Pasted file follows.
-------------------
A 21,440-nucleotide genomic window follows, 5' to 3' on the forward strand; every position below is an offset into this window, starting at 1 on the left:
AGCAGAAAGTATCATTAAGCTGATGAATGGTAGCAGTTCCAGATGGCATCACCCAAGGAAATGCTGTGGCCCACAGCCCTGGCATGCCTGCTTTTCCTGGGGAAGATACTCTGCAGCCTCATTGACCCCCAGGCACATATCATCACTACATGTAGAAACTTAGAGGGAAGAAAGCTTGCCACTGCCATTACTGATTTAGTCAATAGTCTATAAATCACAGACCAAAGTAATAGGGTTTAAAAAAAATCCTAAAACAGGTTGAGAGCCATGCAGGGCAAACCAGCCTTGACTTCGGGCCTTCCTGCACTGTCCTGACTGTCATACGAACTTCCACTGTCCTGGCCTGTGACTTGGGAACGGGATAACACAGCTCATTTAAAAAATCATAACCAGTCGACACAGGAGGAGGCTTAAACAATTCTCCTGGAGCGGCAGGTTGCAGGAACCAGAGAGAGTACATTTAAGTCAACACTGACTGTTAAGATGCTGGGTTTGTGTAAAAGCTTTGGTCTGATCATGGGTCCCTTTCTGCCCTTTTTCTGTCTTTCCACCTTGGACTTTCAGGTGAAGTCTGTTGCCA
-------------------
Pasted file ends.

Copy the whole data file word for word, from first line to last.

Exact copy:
A 21,440-nucleotide genomic window follows, 5' to 3' on the forward strand; every position below is an offset into this window, starting at 1 on the left:
AGCAGAAAGTATCATTAAGCTGATGAATGGTAGCAGTTCCAGATGGCATCACCCAAGGAAATGCTGTGGCCCACAGCCCTGGCATGCCTGCTTTTCCTGGGGAAGATACTCTGCAGCCTCATTGACCCCCAGGCACATATCATCACTACATGTAGAAACTTAGAGGGAAGAAAGCTTGCCACTGCCATTACTGATTTAGTCAATAGTCTATAAATCACAGACCAAAGTAATAGGGTTTAAAAAAAATCCTAAAACAGGTTGAGAGCCATGCAGGGCAAACCAGCCTTGACTTCGGGCCTTCCTGCACTGTCCTGACTGTCATACGAACTTCCACTGTCCTGGCCTGTGACTTGGGAACGGGATAACACAGCTCATTTAAAAAATCATAACCAGTCGACACAGGAGGAGGCTTAAACAATTCTCCTGGAGCGGCAGGTTGCAGGAACCAGAGAGAGTACATTTAAGTCAACACTGACTGTTAAGATGCTGGGTTTGTGTAAAAGCTTTGGTCTGATCATGGGTCCCTTTCTGCCCTTTTTCTGTCTTTCCACCTTGGACTTTCAGGTGAAGTCTGTTGCCA